From a storage standpoint, delta disks are leveraged for disk savings which behave similarly like a Linked Clone. However, unlike a Linked Clone which uses snapshot based delta disk, Instant Clone uses a different technique and is not limited by the traditional disk chain length of 30 but rather 255 which is the vSphere platform limit. Lastly, you can now create an Instant Clone from either a running or a frozen SourceVM. In the past, you had to “freeze” the SourceVM which meant it was no longer accessible as part of the Instant Clone creation workflow.
Instant Clone Workflows:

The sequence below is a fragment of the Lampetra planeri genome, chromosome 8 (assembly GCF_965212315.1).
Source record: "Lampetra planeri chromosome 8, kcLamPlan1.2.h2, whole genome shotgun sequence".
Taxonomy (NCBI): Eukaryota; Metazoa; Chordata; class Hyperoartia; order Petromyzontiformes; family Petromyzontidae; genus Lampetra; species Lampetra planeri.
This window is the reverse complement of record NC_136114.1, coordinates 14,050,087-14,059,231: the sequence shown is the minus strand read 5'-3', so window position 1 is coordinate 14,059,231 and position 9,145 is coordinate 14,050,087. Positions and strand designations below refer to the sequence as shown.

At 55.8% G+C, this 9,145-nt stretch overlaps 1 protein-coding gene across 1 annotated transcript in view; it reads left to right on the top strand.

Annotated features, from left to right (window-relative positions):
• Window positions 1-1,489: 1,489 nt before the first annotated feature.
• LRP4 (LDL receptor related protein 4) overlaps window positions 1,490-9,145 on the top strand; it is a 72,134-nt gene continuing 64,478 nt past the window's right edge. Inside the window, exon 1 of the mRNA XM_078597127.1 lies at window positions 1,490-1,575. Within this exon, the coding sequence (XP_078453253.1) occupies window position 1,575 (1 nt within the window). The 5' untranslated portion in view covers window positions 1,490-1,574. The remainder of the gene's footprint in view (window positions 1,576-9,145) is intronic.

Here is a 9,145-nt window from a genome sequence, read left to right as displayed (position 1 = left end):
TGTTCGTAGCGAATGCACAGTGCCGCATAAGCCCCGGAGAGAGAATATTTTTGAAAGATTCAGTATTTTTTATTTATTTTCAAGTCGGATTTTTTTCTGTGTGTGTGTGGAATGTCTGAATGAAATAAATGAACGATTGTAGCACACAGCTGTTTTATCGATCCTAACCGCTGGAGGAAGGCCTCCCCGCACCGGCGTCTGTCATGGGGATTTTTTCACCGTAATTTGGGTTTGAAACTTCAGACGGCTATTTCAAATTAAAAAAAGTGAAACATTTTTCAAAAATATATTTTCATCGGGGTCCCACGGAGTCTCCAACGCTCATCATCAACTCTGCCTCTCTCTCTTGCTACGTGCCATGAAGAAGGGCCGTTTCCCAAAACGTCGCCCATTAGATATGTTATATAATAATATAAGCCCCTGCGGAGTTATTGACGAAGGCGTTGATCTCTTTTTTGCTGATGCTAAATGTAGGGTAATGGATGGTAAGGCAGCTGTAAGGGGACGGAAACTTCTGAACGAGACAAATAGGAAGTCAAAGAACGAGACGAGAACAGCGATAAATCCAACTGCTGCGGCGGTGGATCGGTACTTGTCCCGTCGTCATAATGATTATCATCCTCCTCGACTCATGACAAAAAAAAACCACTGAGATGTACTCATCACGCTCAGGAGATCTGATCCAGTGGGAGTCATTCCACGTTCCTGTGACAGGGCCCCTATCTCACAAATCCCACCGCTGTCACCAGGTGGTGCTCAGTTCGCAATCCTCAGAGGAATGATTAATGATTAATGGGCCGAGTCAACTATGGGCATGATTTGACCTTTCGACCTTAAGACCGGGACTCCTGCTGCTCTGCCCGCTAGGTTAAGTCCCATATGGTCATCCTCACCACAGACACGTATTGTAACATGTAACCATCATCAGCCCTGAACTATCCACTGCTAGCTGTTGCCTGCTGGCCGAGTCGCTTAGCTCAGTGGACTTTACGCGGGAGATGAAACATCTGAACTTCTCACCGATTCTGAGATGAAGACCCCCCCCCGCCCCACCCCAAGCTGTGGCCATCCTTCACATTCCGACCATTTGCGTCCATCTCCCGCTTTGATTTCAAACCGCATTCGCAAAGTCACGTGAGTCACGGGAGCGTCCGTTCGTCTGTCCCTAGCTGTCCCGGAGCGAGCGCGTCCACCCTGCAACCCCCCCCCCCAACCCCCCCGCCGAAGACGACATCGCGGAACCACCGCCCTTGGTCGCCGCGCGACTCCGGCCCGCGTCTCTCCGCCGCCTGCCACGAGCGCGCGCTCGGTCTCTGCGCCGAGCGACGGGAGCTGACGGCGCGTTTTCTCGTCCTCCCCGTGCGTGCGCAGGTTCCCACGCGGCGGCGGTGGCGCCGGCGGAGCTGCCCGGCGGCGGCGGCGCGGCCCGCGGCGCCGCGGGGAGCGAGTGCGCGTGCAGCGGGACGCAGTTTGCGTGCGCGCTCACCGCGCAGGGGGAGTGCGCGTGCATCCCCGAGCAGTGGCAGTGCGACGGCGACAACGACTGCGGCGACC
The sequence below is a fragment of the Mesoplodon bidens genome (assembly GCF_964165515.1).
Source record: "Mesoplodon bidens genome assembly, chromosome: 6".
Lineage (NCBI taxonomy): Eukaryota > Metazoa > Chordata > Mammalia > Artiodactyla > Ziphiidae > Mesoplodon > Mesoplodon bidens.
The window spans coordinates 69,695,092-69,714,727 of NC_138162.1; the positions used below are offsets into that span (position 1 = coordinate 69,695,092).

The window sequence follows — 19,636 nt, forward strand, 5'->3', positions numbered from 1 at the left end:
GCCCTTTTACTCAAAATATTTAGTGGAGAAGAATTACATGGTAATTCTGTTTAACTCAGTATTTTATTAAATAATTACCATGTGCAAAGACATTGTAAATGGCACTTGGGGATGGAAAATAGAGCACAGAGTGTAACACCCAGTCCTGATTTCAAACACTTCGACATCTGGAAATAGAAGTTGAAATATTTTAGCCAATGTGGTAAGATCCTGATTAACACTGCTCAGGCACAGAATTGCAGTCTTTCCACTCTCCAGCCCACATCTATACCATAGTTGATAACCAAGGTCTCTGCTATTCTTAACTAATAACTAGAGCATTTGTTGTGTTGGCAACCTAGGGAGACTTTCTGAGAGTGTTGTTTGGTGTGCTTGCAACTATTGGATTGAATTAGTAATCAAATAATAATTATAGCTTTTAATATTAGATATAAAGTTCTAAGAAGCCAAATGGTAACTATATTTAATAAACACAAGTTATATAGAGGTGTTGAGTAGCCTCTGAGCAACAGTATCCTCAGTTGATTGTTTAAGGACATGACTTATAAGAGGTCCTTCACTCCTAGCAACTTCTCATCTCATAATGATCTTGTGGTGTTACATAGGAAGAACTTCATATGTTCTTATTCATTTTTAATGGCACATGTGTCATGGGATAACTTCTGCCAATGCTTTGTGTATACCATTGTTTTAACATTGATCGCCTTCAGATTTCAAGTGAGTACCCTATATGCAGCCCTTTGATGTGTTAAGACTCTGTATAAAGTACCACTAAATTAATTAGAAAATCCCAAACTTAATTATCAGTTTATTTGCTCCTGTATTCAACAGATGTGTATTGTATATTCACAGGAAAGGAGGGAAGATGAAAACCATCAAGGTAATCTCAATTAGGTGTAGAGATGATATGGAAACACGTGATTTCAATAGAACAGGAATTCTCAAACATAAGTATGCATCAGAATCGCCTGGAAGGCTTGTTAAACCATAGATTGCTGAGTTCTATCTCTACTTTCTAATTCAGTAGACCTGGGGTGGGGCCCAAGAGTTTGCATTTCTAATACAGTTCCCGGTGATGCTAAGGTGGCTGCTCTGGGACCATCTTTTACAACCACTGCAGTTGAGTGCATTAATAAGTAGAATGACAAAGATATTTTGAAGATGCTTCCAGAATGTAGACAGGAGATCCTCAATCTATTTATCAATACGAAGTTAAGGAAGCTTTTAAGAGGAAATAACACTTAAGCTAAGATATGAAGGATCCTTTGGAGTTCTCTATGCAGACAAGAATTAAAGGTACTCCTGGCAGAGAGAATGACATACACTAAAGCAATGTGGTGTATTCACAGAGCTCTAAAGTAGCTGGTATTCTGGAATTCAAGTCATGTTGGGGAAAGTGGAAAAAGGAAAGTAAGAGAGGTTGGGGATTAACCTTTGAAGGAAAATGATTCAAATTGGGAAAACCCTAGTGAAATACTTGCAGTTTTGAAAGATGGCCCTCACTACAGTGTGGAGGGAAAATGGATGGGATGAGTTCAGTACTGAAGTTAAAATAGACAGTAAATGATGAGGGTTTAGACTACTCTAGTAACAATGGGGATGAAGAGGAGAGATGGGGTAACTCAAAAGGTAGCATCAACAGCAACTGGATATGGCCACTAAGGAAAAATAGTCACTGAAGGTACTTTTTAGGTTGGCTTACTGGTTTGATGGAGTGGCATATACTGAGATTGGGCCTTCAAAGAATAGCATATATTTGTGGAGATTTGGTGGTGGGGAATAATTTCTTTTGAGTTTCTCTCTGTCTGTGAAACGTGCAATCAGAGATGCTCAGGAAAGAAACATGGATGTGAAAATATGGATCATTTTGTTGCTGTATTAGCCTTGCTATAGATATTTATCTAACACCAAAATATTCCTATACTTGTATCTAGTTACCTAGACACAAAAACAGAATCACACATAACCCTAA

In the first scenario, when a new Instant Clone is created, the SourceVM is briefly stunned and a new delta disk is created for each virtual disks and references the original SourceVM. A memory checkpoint is then captured from the SourceVM and transfered the DestinationVM. New delta disks are also created for the DestinationVM which also references the original SourceVM. Once the Instant Clone VM is up and running, the SourceVM is un-stunned and is available for execution again. This all happens in ~1second, which is just mind blowing if you ask me! If you create additional Instant Clones, the process will be similiar, there will be additional delta disks that are created on the SourceVM (since is it powered on and running) and the DestinationVMs will then reference the new delta disks as shown in the diagram below.